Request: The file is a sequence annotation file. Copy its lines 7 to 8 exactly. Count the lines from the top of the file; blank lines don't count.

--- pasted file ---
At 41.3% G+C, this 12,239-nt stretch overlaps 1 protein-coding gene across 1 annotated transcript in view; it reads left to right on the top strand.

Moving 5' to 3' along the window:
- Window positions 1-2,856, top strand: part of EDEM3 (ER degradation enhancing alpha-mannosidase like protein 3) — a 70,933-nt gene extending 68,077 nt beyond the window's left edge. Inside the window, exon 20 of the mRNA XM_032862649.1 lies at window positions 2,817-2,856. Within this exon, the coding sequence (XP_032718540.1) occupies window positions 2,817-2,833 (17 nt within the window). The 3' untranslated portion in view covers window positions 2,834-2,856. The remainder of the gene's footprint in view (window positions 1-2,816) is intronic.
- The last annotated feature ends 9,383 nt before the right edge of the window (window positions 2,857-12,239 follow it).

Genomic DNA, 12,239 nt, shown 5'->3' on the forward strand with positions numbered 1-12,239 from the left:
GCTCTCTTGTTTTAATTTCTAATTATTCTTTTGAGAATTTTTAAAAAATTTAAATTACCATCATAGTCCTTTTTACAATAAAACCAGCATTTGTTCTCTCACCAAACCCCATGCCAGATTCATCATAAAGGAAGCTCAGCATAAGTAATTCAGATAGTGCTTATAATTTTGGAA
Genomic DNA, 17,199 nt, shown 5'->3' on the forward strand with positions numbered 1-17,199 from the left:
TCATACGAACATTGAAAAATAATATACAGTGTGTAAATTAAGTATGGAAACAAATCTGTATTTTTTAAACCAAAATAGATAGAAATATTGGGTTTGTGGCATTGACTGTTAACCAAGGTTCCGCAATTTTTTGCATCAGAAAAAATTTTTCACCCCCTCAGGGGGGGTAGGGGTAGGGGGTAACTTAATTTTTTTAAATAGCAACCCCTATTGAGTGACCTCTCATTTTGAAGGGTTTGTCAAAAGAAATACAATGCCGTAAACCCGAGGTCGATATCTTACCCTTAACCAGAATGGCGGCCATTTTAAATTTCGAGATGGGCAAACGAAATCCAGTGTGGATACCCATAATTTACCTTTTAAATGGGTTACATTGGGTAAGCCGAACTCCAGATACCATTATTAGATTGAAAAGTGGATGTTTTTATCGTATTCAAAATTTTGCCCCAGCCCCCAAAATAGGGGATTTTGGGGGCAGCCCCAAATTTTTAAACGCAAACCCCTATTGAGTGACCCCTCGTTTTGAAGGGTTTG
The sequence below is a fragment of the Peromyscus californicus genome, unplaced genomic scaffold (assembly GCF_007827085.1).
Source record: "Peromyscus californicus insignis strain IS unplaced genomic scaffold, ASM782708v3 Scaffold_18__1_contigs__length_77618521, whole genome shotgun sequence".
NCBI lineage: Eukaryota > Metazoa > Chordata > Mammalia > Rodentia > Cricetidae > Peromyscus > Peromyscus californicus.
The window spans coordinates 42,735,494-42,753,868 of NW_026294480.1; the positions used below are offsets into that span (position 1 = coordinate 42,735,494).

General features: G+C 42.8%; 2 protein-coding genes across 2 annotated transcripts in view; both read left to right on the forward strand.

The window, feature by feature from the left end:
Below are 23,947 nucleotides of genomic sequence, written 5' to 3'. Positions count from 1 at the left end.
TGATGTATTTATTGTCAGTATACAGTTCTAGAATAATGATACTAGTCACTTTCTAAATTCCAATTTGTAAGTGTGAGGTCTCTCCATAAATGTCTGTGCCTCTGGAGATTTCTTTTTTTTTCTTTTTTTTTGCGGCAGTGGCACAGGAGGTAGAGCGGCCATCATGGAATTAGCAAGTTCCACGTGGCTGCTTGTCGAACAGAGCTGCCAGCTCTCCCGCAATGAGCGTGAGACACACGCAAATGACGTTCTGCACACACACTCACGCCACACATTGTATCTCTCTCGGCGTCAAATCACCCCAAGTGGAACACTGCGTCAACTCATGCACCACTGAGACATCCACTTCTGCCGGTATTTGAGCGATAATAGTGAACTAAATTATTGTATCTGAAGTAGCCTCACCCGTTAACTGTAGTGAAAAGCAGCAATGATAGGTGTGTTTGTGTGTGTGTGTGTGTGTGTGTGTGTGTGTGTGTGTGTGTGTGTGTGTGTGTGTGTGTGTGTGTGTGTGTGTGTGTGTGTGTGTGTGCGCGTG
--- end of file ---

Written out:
Genomic DNA, 17,199 nt, shown 5'->3' on the forward strand with positions numbered 1-17,199 from the left:
TCATACGAACATTGAAAAATAATATACAGTGTGTAAATTAAGTATGGAAACAAATCTGTATTTTTTAAACCAAAATAGATAGAAATATTGGGTTTGTGGCATTGACTGTTAACCAAGGTTCCGCAATTTTTTGCATCAGAAAAAATTTTTCACCCCCTCAGGGGGGGTAGGGGTAGGGGGTAACTTAATTTTTTTAAATAGCAACCCCTATTGAGTGACCTCTCATTTTGAAGGGTTTGTCAAAAGAAATACAATGCCGTAAACCCGAGGTCGATATCTTACCCTTAACCAGAATGGCGGCCATTTTAAATTTCGAGATGGGCAAACGAAATCCAGTGTGGATACCCATAATTTACCTTTTAAATGGGTTACATTGGGTAAGCCGAACTCCAGATACCATTATTAGATTGAAAAGTGGATGTTTTTATCGTATTCAAAATTTTGCCCCAGCCCCCAAAATAGGGGATTTTGGGGGCAGCCCCAAATTTTTAAACGCAAACCCCTATTGAGTGACCCCTCGTTTTGAAGGGTTTG